Andre the Giant . . .

Everything Andre Roussimoff did seemed larger than life, whether it was being able to put down 100 cans of beer in one night without breaking a sweat, or the size attributed to him: 7-4, 520 pounds.

Millions followed his WestleMania rivalry with Hulk Hogan, and millions more watched him in the movies, since casting directors knew just who to call when they needed a human mountain in the script. The son of French immigrants was born near Grenoble, and died of congestive heart failure in a Paris hotel room at the age 46. He had come to town for his father’s funeral.

Arnaud Massy . . .

The son of a sheep farmer worked on a sardine boat as a teenager, and supplemented his income as a caddie. Bitten by the golf bug, he developed into a top player and won the 1907 British Open. Massy was the first French major champion.

And 111 years later, still the only one. His career was interrupted by World War I and he was wounded at Verdun, but he returned to his profession afterward, won more tournaments, and reportedly even beat Bobby Jones in a foursomes match in Florida. By 1940, he was living under German occupation in Normandy, subsisting on mostly cabbage and black bread. France’s only major golf champion died in 1950, in poverty.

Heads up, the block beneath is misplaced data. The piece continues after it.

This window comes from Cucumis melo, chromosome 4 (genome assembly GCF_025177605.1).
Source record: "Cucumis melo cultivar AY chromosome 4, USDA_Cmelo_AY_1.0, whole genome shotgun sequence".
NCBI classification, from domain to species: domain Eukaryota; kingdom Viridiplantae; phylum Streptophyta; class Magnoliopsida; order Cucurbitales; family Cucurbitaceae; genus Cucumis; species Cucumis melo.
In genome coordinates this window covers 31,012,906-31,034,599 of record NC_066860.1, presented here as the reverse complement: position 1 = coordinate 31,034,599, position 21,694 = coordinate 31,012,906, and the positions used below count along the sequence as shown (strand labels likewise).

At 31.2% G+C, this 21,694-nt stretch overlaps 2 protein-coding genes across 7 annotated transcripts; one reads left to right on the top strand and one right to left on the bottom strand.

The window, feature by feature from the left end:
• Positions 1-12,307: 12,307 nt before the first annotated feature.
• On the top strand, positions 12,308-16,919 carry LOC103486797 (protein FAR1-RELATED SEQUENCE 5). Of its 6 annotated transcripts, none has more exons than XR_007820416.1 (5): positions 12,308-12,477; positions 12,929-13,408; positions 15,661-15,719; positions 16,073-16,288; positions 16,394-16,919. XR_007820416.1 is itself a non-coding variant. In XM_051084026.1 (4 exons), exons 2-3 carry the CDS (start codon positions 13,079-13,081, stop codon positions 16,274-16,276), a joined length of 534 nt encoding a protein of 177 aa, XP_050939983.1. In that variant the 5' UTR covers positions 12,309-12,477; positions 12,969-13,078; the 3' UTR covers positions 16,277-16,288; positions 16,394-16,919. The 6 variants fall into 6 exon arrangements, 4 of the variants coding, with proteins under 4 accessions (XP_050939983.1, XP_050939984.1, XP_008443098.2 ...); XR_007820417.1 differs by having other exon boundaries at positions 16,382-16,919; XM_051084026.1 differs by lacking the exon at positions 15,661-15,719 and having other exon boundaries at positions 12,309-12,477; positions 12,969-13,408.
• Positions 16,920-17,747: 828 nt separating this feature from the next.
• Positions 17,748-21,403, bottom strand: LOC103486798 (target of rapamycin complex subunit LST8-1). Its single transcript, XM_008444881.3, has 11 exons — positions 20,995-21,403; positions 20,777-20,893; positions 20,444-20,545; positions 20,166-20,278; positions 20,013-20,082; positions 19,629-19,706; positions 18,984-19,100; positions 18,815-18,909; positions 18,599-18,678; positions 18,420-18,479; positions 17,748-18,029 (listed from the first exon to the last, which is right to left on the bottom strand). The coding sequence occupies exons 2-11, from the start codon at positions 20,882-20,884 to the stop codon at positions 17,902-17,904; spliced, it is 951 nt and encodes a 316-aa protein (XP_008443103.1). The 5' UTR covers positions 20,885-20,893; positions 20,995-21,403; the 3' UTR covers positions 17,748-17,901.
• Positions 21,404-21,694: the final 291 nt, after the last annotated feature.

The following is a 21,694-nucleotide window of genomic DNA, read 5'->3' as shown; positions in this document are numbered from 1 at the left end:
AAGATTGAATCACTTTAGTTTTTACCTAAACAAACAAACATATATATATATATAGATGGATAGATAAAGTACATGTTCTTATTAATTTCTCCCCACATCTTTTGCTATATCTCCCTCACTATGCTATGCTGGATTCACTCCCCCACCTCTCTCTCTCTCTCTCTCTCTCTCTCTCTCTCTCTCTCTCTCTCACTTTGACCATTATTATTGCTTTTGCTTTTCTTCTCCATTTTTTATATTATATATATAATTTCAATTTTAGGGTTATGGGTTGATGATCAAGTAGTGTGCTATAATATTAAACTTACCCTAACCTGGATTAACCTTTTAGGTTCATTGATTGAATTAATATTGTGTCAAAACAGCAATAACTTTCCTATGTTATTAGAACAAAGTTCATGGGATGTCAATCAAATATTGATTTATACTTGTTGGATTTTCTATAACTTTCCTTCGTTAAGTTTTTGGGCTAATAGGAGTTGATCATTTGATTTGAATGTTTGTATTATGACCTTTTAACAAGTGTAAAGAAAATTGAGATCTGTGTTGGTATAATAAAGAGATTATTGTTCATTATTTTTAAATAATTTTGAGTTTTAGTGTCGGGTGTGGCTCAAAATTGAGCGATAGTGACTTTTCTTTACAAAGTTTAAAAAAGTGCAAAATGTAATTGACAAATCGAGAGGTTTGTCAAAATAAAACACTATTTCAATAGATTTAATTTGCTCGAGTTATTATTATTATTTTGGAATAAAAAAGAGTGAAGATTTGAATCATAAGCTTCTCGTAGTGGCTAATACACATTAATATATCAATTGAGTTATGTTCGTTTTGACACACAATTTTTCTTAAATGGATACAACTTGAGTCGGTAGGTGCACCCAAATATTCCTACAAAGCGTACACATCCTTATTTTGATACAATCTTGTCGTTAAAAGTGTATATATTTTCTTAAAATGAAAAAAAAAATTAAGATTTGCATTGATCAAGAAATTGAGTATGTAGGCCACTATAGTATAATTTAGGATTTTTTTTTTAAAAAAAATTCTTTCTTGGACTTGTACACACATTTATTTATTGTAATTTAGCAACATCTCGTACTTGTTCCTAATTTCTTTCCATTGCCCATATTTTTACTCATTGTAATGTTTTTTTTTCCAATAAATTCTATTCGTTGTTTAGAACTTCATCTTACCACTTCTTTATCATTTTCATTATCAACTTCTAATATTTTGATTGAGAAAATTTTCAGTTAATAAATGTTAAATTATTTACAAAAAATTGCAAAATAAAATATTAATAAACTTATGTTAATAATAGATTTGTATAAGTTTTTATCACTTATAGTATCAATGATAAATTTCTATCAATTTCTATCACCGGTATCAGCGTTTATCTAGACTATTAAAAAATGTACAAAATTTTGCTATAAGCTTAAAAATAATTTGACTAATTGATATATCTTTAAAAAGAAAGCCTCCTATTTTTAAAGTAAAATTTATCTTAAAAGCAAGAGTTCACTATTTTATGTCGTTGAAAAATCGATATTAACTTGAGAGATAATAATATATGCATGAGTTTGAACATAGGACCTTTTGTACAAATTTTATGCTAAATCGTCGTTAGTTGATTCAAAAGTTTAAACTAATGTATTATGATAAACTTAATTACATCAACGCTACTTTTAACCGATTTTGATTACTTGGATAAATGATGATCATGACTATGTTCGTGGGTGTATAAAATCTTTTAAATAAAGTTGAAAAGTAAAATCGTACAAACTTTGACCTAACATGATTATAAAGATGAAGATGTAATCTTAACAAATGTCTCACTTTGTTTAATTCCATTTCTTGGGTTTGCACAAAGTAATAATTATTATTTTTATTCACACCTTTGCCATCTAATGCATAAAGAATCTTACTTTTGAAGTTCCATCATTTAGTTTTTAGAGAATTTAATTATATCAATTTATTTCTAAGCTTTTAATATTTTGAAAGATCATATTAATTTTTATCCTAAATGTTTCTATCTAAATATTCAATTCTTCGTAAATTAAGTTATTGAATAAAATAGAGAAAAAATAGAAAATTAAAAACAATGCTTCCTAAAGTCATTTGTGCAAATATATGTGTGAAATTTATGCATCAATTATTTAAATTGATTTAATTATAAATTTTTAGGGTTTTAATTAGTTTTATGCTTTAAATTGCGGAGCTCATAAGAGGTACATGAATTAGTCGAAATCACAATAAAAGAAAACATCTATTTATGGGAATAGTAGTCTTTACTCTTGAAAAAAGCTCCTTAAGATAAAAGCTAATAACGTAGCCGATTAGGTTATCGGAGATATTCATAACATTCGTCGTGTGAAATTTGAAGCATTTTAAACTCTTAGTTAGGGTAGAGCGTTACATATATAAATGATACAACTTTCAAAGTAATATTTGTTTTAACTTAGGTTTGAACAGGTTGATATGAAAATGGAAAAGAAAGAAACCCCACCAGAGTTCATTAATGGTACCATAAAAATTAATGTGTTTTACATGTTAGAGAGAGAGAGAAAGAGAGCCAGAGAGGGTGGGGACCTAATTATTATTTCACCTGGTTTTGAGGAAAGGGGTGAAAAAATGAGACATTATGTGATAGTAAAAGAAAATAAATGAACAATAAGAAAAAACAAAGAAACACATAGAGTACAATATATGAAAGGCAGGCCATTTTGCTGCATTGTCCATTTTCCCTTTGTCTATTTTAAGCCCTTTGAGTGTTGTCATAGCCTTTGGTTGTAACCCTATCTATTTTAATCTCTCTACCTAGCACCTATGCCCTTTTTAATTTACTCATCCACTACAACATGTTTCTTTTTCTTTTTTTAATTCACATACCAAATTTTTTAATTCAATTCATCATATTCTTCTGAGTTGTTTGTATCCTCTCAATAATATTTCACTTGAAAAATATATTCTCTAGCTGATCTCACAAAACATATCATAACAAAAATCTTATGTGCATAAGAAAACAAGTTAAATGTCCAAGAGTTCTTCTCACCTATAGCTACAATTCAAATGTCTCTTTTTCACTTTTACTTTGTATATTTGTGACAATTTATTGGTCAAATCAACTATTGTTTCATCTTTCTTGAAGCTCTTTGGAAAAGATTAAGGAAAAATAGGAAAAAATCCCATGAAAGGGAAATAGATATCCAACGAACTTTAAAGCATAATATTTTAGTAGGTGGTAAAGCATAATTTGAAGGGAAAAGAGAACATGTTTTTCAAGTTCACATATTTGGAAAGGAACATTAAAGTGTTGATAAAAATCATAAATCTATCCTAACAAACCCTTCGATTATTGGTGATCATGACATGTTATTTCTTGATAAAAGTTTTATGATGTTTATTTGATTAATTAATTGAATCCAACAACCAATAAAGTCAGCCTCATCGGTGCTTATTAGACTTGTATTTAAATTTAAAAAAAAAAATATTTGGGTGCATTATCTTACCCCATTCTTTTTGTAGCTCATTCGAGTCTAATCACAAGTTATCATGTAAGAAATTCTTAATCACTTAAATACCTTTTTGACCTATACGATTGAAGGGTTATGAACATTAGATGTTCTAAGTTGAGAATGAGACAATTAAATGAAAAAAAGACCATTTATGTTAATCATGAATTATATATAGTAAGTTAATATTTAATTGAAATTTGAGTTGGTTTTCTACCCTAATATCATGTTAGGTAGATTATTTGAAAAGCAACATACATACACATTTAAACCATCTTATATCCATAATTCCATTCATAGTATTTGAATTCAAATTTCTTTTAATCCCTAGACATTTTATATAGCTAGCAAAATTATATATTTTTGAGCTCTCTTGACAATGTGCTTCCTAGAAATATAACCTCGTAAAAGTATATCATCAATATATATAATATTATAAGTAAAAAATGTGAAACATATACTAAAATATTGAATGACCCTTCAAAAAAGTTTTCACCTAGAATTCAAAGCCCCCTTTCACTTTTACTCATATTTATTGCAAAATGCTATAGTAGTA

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Jean Van de Velde . . .

His 72nd hole calamity in the 1999 British Open provided 20 of the most painful minutes in majors history. He needed only a double bogey on the par-4 to clinch a life-changing victory. But by the time he drove into the wrong fairway, then hit off a grandstand into deep rough, then into water, then into a bunker, he had a triple bogey 7. That meant a playoff. He lost to Paul Lawrie, who had started the day 10 shots behind.

Not much doubt what goes in the first paragraph of Van de Velde’s obituary.

“There are worse things in life,” Van de Velde said that day.

In 2016, when he was at Carnoustie to play in the Senior Open, and asked how it had gone for him on No. 18. “My usual. I missed a fairway left. Missed a fairway again left. Hit it on the green and lipped out for four, but I had five.”

The bogey was 17 years too late.

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Now the Ryder Cup has come to Jean Van de Velde’s land for the first time. Captains Jim Furyk and Thomas Bjorn had their initial on-site press conference Monday, and Ryder Cup warrior Ian Poulter was already on the practice range. “I think he wanted to go mid-week last week if he could,” Bjorn said. “We all know Ian’s history and feelings about the Ryder Cup.”

Meanwhile, the buzz was still fresh from Tiger Woods’ Sunday victory, and clearly the premises has already gotten a jolt of intrigue about what damage a rejuvenated Woods might do. “Not that this event needs much more energy,” Furyk said, “but it will add that much more excitement.”

It should be a great week for France. Even without any French.